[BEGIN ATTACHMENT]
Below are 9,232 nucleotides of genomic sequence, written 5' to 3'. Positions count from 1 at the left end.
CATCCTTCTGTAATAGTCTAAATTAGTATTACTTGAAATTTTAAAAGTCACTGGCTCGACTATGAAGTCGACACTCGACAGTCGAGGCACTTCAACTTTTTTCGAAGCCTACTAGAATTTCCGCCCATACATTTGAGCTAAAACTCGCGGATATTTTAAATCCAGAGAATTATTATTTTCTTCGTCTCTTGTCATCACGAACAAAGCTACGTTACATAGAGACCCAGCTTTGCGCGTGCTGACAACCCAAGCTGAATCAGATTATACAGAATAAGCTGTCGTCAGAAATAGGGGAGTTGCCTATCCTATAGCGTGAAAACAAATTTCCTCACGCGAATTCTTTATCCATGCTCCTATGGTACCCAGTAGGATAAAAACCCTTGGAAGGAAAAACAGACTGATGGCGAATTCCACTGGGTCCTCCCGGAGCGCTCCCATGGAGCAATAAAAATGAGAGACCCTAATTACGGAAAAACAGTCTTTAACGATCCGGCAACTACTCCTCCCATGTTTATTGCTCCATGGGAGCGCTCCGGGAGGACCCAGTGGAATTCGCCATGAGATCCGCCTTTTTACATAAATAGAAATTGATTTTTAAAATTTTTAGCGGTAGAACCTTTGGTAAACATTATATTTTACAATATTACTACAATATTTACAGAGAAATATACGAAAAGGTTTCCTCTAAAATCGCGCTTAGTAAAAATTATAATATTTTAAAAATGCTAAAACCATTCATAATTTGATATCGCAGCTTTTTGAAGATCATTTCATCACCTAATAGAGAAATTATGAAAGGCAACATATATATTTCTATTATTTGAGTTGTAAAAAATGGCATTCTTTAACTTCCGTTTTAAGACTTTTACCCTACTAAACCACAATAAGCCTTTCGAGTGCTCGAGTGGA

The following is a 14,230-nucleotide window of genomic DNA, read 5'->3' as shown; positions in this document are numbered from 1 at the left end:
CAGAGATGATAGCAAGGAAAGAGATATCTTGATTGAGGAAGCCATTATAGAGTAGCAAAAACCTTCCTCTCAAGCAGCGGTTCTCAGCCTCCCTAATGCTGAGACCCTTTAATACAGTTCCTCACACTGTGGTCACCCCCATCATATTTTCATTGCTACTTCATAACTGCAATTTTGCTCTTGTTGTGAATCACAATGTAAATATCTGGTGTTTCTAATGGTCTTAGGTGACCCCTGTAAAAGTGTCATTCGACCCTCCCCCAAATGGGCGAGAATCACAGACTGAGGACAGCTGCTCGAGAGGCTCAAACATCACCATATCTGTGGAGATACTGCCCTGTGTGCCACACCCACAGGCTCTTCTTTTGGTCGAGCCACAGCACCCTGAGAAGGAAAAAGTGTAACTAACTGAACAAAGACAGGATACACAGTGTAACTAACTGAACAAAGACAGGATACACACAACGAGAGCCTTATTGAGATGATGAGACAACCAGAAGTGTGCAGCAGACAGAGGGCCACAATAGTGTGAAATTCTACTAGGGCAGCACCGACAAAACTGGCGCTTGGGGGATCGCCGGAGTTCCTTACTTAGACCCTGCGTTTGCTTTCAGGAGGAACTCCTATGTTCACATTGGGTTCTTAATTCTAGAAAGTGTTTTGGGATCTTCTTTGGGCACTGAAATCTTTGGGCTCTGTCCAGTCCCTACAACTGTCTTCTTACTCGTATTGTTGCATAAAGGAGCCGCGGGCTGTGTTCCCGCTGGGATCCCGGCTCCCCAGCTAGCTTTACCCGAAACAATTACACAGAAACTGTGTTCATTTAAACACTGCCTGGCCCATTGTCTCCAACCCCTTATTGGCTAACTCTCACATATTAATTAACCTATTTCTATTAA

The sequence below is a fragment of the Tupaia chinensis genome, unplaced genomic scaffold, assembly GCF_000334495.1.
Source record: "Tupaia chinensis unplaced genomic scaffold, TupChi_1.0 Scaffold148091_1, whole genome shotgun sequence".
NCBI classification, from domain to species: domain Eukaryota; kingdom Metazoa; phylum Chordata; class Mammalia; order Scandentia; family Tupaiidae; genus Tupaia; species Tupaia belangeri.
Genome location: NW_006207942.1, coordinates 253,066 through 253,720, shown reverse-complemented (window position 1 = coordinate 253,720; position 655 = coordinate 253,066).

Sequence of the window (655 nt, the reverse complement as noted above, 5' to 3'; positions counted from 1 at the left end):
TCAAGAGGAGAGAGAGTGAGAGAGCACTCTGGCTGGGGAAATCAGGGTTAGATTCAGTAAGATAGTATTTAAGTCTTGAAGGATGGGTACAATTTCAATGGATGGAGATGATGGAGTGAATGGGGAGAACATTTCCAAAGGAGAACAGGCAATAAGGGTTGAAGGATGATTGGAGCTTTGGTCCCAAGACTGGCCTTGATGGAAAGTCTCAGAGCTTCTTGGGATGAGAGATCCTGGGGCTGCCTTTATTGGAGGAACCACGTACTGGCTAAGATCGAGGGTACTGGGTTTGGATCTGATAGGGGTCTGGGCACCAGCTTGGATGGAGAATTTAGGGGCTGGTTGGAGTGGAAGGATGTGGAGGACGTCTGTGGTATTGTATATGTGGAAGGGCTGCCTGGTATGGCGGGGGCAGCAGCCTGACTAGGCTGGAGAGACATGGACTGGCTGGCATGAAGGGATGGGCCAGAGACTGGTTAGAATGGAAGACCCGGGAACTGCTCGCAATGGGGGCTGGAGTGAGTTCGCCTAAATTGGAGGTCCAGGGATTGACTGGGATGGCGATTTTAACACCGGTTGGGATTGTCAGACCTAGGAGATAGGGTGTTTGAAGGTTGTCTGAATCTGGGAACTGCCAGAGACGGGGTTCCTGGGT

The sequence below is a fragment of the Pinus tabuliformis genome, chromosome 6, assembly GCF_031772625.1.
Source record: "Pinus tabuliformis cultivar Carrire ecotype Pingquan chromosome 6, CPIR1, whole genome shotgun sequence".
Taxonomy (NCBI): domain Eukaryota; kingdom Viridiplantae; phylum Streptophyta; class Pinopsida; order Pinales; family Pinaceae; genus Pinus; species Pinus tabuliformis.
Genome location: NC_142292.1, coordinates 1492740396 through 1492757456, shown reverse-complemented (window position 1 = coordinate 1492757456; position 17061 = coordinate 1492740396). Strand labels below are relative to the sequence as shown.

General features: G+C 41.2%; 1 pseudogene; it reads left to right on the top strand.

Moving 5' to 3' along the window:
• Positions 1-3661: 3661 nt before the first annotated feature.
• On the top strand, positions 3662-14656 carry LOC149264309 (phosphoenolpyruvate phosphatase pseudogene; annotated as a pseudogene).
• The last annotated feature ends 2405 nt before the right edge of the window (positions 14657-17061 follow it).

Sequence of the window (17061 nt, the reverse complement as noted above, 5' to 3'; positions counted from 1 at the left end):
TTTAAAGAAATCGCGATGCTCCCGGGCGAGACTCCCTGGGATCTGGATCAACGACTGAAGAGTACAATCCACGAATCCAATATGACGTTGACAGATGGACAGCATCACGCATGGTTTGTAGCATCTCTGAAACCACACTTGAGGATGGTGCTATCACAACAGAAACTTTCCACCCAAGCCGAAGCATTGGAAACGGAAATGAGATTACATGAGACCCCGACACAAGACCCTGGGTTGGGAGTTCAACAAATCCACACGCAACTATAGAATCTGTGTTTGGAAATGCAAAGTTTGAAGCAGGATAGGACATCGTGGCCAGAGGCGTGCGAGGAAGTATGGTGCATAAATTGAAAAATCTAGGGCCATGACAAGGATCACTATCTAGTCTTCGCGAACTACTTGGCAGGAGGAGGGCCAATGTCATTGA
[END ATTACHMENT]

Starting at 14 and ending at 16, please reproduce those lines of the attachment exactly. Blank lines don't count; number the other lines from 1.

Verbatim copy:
Genome location: NC_142292.1, coordinates 1492740396 through 1492757456, shown reverse-complemented (window position 1 = coordinate 1492757456; position 17061 = coordinate 1492740396). Strand labels below are relative to the sequence as shown.

General features: G+C 41.2%; 1 pseudogene; it reads left to right on the top strand.

Moving 5' to 3' along the window: